So we lap the heatsink to make it smooth so you get the best possible contact between the heatsink and CPU for maximum cooling. There will always be peaks and valleys, but lapping changes Mt. Everest to a small hill. Thermal grease fills these micro-voids, but the smoother the better.

Lapping can be performed on any type of Heatsink/Waterblock with a base, it can be Aluminium or Copper, (or a combination) just remember Copper sands much much quicker than Aluminium so be careful, and patient with Aluminium! (Most lapping takes about an hour for a Well done job)

Now for the process:
You will need some Wet/Dry sandpaper, if your heatsink is really bad a sheet of 400grit and one sheet of 600grit, if its not to bad just a sheet of 600grit.

Start by placing the sandpaper on a FLAT surface (a uneven surface is just defeating the object of the task, glass is often a Good Surface) pour a mixture of Water and a FEW DROPS of Washing up liquid (stops it sticking) onto the paper.
Now grasping the heatsink place the bottom (obviously!!!) onto the sandpaper, and make circular motions about 10-15cm in diameter, (it will be difficult and the heatsink will stick at first but as you progress and the bottom layer of the machining rubs off it will glide over).
Remember to press will reasonable force, every 100 or so strokes rotate the heatsink 90 degrees to make sure of an even surface.
Also every once in a while when the sandpaper looks very orange or silvery (the Metal particles) flush the paper with more water + Washing up liquid, keep doing this until the bottom of the Heatsink is smooth (test by running your thumbnail over the bottom and see if you can feel any obvious lumps). When its smooth you're done!!

A few notes + pointers now:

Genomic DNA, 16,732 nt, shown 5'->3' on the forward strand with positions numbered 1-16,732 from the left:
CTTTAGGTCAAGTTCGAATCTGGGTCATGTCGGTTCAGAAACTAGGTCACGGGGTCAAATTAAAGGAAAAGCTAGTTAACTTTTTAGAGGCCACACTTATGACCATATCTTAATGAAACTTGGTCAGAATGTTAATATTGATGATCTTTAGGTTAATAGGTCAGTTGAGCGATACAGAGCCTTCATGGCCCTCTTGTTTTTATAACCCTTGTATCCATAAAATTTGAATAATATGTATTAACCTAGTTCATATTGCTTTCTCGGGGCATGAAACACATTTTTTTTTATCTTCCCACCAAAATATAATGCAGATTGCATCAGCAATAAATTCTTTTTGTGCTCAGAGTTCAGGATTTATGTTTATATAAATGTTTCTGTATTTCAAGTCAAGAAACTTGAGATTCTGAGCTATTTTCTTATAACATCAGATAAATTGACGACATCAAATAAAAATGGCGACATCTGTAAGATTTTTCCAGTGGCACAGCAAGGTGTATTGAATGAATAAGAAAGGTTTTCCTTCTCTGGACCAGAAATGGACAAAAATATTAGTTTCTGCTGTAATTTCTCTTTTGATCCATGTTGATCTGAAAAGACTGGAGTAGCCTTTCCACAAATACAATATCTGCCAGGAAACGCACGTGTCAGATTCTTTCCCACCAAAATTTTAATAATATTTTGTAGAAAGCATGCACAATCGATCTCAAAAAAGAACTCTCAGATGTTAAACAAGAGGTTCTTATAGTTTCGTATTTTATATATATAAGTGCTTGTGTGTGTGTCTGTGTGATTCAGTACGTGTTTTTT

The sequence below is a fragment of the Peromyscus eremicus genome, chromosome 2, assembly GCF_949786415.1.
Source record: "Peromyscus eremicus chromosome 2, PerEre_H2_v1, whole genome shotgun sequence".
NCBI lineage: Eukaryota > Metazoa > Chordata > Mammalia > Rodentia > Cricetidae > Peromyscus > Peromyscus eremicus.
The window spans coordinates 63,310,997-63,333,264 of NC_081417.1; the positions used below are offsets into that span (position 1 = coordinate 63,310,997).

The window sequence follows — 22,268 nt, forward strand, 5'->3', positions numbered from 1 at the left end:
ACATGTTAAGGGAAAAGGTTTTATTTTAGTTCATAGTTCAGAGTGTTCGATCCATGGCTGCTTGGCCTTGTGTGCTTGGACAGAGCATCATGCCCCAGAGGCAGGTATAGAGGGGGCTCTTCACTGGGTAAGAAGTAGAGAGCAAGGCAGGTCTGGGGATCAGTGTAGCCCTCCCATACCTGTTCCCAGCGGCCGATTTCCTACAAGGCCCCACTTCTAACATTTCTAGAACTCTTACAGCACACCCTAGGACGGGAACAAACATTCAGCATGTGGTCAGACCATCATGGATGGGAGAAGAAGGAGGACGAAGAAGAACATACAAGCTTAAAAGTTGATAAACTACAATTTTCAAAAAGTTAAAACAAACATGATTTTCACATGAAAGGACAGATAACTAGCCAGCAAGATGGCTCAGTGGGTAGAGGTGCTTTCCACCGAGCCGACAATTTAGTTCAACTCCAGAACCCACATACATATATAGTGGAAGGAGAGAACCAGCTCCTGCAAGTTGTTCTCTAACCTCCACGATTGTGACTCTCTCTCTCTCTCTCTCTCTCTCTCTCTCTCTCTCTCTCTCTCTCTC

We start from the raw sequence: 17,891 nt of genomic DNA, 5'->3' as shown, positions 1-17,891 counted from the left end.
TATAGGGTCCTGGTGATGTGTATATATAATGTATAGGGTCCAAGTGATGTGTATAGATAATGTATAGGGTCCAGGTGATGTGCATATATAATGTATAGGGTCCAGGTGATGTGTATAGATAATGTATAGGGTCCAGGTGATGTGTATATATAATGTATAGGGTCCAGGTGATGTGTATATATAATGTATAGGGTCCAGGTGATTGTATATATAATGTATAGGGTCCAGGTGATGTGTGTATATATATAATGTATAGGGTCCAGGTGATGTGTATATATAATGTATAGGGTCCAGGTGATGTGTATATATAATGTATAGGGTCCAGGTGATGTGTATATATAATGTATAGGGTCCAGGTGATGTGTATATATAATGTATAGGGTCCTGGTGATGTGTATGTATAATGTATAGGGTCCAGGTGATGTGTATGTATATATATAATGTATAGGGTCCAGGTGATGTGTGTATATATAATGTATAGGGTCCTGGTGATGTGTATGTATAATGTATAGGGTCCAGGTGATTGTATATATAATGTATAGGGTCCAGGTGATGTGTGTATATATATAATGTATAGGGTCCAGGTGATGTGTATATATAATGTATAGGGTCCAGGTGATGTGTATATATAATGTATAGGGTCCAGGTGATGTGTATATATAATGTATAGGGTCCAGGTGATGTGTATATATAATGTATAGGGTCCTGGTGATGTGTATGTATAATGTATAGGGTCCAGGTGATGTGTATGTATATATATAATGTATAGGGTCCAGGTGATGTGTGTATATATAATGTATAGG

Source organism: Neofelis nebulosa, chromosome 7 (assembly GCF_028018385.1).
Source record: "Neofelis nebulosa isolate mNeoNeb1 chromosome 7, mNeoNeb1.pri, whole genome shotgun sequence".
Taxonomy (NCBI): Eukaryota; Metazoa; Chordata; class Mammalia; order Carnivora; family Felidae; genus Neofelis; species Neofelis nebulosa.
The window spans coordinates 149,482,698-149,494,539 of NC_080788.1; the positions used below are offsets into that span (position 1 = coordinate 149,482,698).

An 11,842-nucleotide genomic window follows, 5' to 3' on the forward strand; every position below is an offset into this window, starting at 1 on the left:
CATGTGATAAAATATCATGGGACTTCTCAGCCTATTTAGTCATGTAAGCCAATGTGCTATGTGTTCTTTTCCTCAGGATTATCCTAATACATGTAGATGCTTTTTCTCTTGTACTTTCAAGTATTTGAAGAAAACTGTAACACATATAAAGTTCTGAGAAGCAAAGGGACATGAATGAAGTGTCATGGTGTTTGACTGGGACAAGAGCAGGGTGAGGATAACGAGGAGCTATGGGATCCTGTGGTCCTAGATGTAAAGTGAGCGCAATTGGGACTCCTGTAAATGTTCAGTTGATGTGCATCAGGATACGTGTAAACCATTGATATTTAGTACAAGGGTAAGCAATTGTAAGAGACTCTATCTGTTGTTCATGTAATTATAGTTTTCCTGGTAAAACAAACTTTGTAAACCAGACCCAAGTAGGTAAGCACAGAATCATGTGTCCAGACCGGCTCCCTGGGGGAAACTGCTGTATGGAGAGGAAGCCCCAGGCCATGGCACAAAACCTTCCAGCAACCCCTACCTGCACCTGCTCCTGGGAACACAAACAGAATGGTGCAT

1> If the heatsink is really uneven to begin with (as I said above) start with a lower grit (more coarse) then after a Good 15-20mins of lapping check to see if all those Horizontal lines on the bottom are gone, if they are proceed to the 600 grit paper.

2> You may if you wish use a higher grit than 600 to finish with, some people even go to a 2000grit (so fine it would only take the shine and not the paint off a Mercedes body work) however it isn't necessary to have it so smooth, 600grit will give a smooth enough surface, going to a higher grit may make it shinier but you certainly won't get a performance gain (this has been debated many times).

3> After you have finished you may wish to clean the heatsinks surface with some Isopropyl Alcohol, I prefer to use this as it evaporates, unlike polish because you don't want a layer of anything depleting your Heatsinks performance.
For copper use a anti-tarnish solution you can buy, Brass-O is a popular one. its very Good at getting dirt out and making the surface as smooth as possible.

4> After you're finished apply some AS3 (this is the best Thermal compound) to the CPU's core as per instructions on www.arcticsilver.com and apply the Heatsink, you may be wondering why you're adding a Thermal compound if its another layer?
Well simply AS3 only fills the crefaces, if there aren't any it moves out the way, so make sure you apply an even thin coat on the CPU core, else it will be dripping down your core (Don't worry its not very dangerous (unlikely to get a short circuit) its just messy!)

You're done!
Good Luck,
M_N
 
OP
NBK19

NBK19

Member
Joined
May 5, 2002
Location
Kentucky
Very nice article. I think that should go Sticky !
I know ill use it for my future Lapping Reference.